Legal Reforms Key As China Opens Up
Publication Date: 2014-02-08
Source: International Financing Review Asia
Mei Gechlik, director of the China Guiding Cases Project, comments on the laws governing the new Chinese network of free trade zones for International Financing Review Asia.
Early enthusiasm for China’s network of free trade zones is giving way to scrutiny over the application of new laws in the commercial districts.
Foreign financial institutions have rushed to set up operations since the Shanghai Free Trade Zone officially opened at the end of September, lured by the chance of greater access to the mainland’s financial markets.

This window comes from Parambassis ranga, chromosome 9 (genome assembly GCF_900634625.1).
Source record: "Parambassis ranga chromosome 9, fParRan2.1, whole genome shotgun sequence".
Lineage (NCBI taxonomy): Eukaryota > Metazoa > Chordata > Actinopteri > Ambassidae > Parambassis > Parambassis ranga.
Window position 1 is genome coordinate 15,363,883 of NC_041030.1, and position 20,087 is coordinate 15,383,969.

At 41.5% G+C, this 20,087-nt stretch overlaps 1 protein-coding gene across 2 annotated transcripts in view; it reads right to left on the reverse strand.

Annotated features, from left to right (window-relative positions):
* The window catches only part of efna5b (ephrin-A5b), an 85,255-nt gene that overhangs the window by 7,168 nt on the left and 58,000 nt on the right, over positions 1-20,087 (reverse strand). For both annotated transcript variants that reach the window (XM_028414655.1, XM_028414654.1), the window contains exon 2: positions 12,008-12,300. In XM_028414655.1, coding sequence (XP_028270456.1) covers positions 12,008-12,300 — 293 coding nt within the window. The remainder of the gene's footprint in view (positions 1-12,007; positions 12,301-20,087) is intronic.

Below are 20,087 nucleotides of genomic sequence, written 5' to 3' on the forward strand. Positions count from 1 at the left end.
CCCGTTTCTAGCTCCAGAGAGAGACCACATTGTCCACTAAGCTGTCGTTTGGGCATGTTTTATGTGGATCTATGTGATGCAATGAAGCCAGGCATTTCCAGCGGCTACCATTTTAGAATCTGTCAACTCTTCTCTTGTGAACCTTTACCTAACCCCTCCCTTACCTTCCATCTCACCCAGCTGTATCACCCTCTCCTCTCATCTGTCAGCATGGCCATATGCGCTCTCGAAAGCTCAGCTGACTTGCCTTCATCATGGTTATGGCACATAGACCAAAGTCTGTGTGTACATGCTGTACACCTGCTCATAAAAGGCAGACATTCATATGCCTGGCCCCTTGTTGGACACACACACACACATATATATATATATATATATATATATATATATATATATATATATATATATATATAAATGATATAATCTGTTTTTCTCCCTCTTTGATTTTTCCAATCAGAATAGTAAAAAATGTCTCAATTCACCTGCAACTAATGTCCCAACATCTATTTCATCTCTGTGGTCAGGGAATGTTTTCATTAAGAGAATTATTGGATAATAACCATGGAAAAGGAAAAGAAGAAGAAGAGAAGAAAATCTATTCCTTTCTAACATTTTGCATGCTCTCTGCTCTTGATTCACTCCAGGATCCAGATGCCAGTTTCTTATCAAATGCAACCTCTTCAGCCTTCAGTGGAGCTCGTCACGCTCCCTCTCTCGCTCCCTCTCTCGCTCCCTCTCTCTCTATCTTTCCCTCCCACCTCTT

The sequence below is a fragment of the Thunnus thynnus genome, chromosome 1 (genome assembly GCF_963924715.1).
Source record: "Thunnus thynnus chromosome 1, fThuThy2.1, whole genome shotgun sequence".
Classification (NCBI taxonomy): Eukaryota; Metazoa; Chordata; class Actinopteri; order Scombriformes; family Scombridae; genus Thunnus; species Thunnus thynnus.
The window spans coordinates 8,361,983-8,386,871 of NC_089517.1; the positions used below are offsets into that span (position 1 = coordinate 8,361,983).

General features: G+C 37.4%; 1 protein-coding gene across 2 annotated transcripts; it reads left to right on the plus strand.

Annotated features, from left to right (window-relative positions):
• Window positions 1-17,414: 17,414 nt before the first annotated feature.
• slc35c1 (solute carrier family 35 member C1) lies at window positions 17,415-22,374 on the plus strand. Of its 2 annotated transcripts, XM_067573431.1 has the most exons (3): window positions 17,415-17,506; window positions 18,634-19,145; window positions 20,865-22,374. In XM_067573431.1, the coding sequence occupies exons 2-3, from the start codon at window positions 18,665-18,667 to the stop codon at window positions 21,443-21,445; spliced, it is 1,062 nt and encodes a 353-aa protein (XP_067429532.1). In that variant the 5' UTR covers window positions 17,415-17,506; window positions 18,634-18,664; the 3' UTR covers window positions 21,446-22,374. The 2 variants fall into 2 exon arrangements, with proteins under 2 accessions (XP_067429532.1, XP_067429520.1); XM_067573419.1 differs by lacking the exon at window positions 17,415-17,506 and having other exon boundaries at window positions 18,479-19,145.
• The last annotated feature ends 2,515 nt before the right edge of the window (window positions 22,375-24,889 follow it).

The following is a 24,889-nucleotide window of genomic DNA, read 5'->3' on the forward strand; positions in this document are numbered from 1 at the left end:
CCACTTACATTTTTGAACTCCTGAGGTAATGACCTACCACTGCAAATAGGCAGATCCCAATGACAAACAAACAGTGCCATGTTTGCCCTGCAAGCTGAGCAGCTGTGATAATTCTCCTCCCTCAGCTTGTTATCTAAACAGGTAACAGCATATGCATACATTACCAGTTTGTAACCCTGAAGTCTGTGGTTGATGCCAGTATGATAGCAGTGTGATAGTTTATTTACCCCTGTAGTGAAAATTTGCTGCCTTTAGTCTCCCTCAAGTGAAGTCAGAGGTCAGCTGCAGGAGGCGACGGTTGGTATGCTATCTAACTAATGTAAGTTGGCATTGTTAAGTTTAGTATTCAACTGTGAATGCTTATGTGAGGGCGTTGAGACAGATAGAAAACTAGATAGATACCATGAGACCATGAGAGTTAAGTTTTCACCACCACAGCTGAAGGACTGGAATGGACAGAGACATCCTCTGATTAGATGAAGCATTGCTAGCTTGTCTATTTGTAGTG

“In order to achieve these objectives, they [the zones] certainly need to strengthen the legal system,” Mei Gechlik, director of Stanford Law School’s China Guiding Cases Project, wrote in an emailed interview. The project analyses Chinese legal cases.
“It has claimed to be an independent arbitration institution that has received support from the local government in Shenzhen, but there have been concerns about the validity of arbitration proceedings administered by this entity,” Gechlik said of the Qianhai panel.
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